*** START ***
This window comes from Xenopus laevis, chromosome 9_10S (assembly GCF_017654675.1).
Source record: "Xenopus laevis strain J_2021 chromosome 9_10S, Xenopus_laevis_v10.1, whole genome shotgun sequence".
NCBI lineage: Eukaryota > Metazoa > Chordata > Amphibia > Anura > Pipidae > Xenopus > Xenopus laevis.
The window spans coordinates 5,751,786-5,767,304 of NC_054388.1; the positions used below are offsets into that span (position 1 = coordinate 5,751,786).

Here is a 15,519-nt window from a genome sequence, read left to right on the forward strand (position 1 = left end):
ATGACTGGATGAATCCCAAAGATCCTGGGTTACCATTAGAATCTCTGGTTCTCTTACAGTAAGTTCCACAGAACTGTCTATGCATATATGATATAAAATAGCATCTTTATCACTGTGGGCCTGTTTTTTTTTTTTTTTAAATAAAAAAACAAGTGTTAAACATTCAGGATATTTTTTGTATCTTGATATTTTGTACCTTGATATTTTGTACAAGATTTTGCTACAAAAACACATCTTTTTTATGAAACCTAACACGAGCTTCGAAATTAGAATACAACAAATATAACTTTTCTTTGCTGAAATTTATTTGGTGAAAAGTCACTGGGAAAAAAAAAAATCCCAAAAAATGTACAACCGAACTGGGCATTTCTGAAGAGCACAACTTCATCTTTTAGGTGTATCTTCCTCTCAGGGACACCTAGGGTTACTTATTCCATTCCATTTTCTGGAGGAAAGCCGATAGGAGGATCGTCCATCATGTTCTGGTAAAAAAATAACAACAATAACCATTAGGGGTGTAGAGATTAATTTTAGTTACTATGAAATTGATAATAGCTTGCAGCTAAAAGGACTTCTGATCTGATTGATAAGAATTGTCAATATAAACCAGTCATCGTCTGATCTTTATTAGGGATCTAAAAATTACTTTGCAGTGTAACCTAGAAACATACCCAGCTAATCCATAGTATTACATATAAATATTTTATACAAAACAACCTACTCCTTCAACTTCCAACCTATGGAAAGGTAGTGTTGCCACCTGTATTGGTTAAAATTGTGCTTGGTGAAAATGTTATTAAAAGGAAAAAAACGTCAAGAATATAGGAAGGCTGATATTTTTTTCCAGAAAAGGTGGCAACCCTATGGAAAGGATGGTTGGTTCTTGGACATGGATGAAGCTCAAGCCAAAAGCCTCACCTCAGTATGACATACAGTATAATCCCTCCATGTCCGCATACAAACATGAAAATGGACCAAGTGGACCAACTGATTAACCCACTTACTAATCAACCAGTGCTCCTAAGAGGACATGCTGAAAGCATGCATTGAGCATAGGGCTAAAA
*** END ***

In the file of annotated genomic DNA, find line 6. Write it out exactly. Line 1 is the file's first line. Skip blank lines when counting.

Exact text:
ATGACTGGATGAATCCCAAAGATCCTGGGTTACCATTAGAATCTCTGGTTCTCTTACAGTAAGTTCCACAGAACTGTCTATGCATATATGATATAAAATAGCATCTTTATCACTGTGGGCCTGTTTTTTTTTTTTTTTAAATAAAAAAACAAGTGTTAAACATTCAGGATATTTTTTGTATCTTGATATTTTGTACCTTGATATTTTGTACAAGATTTTGCTACAAAAACACATCTTTTTTATGAAACCTAACACGAGCTTCGAAATTAGAATACAACAAATATAACTTTTCTTTGCTGAAATTTATTTGGTGAAAAGTCACTGGGAAAAAAAAAAATCCCAAAAAATGTACAACCGAACTGGGCATTTCTGAAGAGCACAACTTCATCTTTTAGGTGTATCTTCCTCTCAGGGACACCTAGGGTTACTTATTCCATTCCATTTTCTGGAGGAAAGCCGATAGGAGGATCGTCCATCATGTTCTGGTAAAAAAATAACAACAATAACCATTAGGGGTGTAGAGATTAATTTTAGTTACTATGAAATTGATAATAGCTTGCAGCTAAAAGGACTTCTGATCTGATTGATAAGAATTGTCAATATAAACCAGTCATCGTCTGATCTTTATTAGGGATCTAAAAATTACTTTGCAGTGTAACCTAGAAACATACCCAGCTAATCCATAGTATTACATATAAATATTTTATACAAAACAACCTACTCCTTCAACTTCCAACCTATGGAAAGGTAGTGTTGCCACCTGTATTGGTTAAAATTGTGCTTGGTGAAAATGTTATTAAAAGGAAAAAAACGTCAAGAATATAGGAAGGCTGATATTTTTTTCCAGAAAAGGTGGCAACCCTATGGAAAGGATGGTTGGTTCTTGGACATGGATGAAGCTCAAGCCAAAAGCCTCACCTCAGTATGACATACAGTATAATCCCTCCATGTCCGCATACAAACATGAAAATGGACCAAGTGGACCAACTGATTAACCCACTTACTAATCAACCAGTGCTCCTAAGAGGACATGCTGAAAGCATGCATTGAGCATAGGGCTAAAA